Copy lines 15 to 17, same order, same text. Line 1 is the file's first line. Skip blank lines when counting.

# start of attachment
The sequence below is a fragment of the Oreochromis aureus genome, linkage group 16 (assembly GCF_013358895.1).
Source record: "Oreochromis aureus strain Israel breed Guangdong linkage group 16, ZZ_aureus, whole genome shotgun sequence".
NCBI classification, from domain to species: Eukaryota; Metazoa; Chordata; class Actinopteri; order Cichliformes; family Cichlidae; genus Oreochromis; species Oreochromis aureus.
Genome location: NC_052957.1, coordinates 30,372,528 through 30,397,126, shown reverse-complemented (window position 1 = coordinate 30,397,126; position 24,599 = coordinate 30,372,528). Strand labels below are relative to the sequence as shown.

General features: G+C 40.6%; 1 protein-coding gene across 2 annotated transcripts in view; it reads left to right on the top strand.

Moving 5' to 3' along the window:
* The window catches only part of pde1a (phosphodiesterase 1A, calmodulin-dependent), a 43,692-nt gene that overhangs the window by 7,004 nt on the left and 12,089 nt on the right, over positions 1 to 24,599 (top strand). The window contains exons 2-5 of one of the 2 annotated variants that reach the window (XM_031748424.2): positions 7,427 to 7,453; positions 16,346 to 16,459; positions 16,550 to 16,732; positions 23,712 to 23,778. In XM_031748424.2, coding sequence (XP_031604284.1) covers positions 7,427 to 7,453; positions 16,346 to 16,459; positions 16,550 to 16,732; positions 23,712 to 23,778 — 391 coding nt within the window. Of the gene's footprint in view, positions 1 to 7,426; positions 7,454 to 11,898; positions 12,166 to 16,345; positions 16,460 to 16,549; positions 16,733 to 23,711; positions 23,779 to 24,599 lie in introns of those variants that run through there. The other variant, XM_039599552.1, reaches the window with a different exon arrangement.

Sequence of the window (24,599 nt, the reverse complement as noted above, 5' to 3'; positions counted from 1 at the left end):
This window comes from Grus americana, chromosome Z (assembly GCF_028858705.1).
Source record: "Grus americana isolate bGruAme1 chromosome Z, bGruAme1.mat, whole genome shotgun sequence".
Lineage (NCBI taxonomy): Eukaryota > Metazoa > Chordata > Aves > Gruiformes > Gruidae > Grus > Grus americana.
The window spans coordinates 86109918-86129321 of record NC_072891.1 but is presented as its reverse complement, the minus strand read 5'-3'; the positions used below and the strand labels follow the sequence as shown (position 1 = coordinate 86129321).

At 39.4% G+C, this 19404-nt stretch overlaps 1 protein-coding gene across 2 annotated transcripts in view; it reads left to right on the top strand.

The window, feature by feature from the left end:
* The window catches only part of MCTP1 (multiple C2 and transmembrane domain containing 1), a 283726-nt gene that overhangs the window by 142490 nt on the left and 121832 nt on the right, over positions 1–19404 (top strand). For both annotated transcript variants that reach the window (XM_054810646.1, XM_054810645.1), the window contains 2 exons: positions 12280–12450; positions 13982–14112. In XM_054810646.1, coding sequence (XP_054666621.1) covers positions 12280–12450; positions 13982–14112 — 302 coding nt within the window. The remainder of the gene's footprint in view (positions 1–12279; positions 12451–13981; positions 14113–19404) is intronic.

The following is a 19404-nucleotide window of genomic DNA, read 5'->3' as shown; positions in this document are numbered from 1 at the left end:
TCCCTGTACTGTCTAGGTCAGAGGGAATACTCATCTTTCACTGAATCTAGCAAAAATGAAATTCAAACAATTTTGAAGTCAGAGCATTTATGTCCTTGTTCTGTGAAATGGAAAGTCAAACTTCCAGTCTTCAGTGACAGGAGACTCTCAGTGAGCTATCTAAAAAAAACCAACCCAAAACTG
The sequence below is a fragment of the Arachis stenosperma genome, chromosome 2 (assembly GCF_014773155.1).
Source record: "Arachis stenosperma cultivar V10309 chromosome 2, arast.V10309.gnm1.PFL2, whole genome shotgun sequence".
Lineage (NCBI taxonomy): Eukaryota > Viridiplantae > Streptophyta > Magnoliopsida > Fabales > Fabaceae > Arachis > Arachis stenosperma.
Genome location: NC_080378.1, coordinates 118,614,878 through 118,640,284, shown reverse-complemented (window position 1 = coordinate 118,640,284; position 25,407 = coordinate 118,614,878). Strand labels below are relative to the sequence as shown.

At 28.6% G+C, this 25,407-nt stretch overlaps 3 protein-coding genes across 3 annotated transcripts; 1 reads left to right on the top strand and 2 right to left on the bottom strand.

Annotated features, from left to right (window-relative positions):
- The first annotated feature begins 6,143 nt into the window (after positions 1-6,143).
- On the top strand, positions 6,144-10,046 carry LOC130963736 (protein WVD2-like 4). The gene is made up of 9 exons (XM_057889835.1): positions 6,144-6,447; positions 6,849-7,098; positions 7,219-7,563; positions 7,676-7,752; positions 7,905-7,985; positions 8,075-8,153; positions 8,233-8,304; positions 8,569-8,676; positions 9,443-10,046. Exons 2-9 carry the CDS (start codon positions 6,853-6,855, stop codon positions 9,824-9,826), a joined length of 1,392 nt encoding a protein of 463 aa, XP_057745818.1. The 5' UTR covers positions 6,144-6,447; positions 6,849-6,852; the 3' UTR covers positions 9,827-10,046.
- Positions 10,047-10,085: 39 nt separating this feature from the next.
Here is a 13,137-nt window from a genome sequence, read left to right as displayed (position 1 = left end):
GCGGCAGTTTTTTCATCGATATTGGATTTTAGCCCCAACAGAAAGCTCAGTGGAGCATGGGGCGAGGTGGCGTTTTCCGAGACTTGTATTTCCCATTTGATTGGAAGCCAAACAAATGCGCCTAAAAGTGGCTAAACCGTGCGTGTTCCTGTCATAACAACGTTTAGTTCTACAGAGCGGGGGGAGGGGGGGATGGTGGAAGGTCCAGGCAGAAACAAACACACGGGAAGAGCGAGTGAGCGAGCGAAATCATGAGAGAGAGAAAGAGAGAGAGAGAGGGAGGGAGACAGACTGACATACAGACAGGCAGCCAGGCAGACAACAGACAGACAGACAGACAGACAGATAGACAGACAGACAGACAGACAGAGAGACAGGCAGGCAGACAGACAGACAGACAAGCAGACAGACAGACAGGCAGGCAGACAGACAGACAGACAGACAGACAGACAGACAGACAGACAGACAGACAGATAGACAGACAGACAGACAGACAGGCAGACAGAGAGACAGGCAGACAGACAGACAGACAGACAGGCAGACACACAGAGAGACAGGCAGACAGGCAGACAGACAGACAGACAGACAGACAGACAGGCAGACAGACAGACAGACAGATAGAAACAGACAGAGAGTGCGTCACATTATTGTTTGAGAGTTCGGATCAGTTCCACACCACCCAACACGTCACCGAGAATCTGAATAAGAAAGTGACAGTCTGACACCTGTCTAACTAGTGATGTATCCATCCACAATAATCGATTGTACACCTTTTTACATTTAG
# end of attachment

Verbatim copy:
* The window catches only part of MCTP1 (multiple C2 and transmembrane domain containing 1), a 283726-nt gene that overhangs the window by 142490 nt on the left and 121832 nt on the right, over positions 1–19404 (top strand). For both annotated transcript variants that reach the window (XM_054810646.1, XM_054810645.1), the window contains 2 exons: positions 12280–12450; positions 13982–14112. In XM_054810646.1, coding sequence (XP_054666621.1) covers positions 12280–12450; positions 13982–14112 — 302 coding nt within the window. The remainder of the gene's footprint in view (positions 1–12279; positions 12451–13981; positions 14113–19404) is intronic.

The following is a 19404-nucleotide window of genomic DNA, read 5'->3' as shown; positions in this document are numbered from 1 at the left end:
TCCCTGTACTGTCTAGGTCAGAGGGAATACTCATCTTTCACTGAATCTAGCAAAAATGAAATTCAAACAATTTTGAAGTCAGAGCATTTATGTCCTTGTTCTGTGAAATGGAAAGTCAAACTTCCAGTCTTCAGTGACAGGAGACTCTCAGTGAGCTATCTAAAAAAAACCAACCCAAAACTG